I began pumping every three hours and bottle feeding my son. This whole process was exhausting though. I made way too much milk, always felt engorged, and was leaking everywhere. Plus it was incredibly time consuming. Between the time it took to pump, and then to feed my son, it all seemed never-ending. Did I mention I was exhausted?

I was also battling with postpartum depression and anxiety. I couldn’t sleep. I was irritable and irrational. I cried all the time. When my son was 2 months old I decided I was done. 

I stopped pumping and went to the doctor to treat the postpartum depression. I began feeding my son formula. 

And you know what? The world didn’t end.

My son adapted to formula well. He kept gaining weight. He didn’t get sick. In fact, he’s only ever had one antibiotic in his life. He and I are super close and extremely well bonded. 

Quitting breastfeeding was the best decision I could have made. My son was happy and healthy and I was way less stressed out.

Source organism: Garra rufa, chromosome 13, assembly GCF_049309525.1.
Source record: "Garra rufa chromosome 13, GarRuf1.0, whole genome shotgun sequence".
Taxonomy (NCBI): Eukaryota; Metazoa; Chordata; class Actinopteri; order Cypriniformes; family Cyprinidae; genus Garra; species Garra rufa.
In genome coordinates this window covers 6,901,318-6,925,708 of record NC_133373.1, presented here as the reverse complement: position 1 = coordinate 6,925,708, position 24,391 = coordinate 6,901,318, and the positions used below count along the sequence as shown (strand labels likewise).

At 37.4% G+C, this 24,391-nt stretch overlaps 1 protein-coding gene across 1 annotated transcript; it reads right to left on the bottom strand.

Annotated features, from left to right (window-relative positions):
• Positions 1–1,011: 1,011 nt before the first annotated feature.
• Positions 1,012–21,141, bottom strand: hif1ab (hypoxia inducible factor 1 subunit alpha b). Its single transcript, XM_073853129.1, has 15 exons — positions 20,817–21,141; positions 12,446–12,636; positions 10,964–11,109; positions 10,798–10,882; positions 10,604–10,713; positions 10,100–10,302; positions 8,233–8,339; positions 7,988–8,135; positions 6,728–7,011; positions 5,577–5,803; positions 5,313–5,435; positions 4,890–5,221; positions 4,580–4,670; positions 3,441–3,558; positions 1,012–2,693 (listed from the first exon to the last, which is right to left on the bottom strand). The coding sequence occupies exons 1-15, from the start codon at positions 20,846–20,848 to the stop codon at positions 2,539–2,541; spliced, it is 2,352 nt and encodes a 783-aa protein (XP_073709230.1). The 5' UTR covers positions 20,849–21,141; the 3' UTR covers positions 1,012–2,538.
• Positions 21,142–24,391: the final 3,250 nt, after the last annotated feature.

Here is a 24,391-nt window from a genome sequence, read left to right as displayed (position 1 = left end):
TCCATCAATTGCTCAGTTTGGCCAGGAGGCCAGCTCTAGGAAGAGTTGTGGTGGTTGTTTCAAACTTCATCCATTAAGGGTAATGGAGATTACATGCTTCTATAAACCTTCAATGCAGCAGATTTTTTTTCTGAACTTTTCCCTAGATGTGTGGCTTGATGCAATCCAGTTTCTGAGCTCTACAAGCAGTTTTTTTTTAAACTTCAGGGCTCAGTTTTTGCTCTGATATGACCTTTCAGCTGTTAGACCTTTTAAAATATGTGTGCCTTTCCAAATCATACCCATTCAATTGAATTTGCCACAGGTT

If you are a mom who either can’t breastfeed, or choose not to breastfeed, don’t beat yourself up. Only you know what is right for you and your family, and it is a choice that only you can make. Don’t let anyone make you feel inferior just because you didn’t breastfeed. 

Love your kids. Spend time with them. Cherish every moment you have together. There isn’t enough breastmilk in the world that can make up for those things. 

Plus, you can have a margarita and not feel guilty. ๐Ÿ˜‰

Did you also struggle with breastfeeding? If so, what did you struggle with?

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    1. I completely feel your pain. It took me a while to get over it too. It wasn’t until I realized that none of my fears came true and we were both happy and healthy that it didn’t matter whether I breastfed or not. I am actually breastfeeding my youngest son (6 months) now but even if he wasn’t able to I would have been ok with it.